Mortgage rates jump, but so do applications

First demand bump in six weeks as Federal Reserve meeting looms

(Photo Illustration by The Real Deal with Getty Images)
(Photo Illustration by The Real Deal with Getty Images)

Volatility in the housing market has produced an oddity: mortgage rates and mortgage demand increasing side-by-side.

The average contract interest rate for a 30-year fixed-rate mortgage last week was 6.25 percent, according to the Mortgage Bankers Association’s weekly survey. The rate jumped 24 basis points from the previous week’s 6.01 percent average to mark the highest in nearly 14 years.

As rates reached new heights, the report showed a surprising confluence in the market as the rise accompanied an uptick in demand.

Applications increased 3.8 percent from the previous week for the period ending Sept. 16. It was the first increase in demand in six weeks.

Joel Kan, an executive with the MBA, cited volatility in the market as a factor for the bump in demand, despite the rate increase.

“As with the swings in rates and other uncertainties around the housing market and broader economy, mortgage applications increased for the first time in six weeks but remained well below last year’s levels,” Kan said in a release.

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Homebuyers could be forecasting a deeper mortgage rate increase in the near future. Mortgage rates typically — though not always — rise when the Federal Reserve raises interest rates, which it is expected to do during its Wednesday meeting.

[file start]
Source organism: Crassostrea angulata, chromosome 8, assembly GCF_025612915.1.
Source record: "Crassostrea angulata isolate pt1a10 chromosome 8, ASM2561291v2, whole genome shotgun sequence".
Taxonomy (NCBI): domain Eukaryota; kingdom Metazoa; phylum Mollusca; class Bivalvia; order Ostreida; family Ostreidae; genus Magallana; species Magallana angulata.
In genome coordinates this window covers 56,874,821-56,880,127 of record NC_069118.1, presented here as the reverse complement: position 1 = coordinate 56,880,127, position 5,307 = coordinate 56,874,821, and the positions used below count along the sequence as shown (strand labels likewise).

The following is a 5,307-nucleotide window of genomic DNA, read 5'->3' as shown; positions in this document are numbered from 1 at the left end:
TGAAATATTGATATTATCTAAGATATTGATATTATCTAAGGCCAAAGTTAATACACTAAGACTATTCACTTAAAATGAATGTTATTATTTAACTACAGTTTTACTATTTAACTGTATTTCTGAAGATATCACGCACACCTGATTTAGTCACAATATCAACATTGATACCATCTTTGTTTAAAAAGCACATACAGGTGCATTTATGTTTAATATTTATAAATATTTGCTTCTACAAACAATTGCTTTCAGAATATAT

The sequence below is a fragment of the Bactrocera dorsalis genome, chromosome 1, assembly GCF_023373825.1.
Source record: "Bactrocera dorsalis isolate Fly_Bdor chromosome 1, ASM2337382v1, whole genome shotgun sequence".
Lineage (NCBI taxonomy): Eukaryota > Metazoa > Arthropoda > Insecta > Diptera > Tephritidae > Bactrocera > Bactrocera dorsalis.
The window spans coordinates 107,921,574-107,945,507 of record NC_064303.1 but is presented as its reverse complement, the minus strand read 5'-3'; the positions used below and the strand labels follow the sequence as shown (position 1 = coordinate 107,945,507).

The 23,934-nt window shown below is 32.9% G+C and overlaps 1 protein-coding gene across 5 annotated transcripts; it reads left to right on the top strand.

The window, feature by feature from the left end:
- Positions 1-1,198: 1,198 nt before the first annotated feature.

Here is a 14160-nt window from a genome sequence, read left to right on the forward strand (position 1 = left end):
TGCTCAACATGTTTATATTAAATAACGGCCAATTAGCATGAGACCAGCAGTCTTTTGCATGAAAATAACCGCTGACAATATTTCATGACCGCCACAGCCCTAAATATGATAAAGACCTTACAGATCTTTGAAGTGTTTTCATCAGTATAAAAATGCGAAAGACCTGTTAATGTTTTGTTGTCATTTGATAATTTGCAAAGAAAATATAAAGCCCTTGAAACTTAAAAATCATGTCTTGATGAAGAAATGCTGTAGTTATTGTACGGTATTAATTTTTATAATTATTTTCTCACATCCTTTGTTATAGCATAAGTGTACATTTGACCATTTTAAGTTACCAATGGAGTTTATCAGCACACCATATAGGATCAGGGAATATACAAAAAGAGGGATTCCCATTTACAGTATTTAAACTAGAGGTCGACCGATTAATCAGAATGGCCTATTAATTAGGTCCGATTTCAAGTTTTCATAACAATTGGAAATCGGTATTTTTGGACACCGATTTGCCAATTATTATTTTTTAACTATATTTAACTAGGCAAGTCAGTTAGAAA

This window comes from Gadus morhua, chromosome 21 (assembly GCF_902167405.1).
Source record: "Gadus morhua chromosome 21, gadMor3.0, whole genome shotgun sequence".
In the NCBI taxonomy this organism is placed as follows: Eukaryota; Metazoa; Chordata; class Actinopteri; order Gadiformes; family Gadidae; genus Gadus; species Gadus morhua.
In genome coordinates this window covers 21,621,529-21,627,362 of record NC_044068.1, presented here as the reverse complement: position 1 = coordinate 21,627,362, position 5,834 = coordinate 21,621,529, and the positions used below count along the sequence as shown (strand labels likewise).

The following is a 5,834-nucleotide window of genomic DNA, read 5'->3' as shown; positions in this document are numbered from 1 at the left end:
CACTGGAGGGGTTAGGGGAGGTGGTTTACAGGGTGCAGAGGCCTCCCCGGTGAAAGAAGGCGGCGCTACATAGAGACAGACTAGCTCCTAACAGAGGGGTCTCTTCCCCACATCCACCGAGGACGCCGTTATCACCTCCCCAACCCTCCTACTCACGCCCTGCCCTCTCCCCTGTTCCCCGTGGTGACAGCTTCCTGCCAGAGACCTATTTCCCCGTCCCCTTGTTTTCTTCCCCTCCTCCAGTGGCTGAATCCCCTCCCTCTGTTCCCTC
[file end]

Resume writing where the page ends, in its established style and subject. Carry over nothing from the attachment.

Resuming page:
Still, activity remains well below last year’s levels. Purchase applications are down 30 percent year over year, while refinancing activity is down 83 percent.

Refinancing accounted for more than 32 percent of mortgage applications last week. The adjustable-rate mortgage share of activity, meanwhile, remained steady with a 9 percent share of total applications.

The average contract interest rate for a 30-year fixed-rate mortgage with a jumbo loan balance — greater than $647,200 — increased to 5.79 percent. The average contract interest rate for 15-year fixed-rate mortgages increased to 5.40 percent.

Buyers are still grappling with mortgage rates that hit record lows during the start of the pandemic, leading to a frenzied housing market, only for them to swing back up as the Fed hiked interest rates to slow inflation, sidelining some buyers.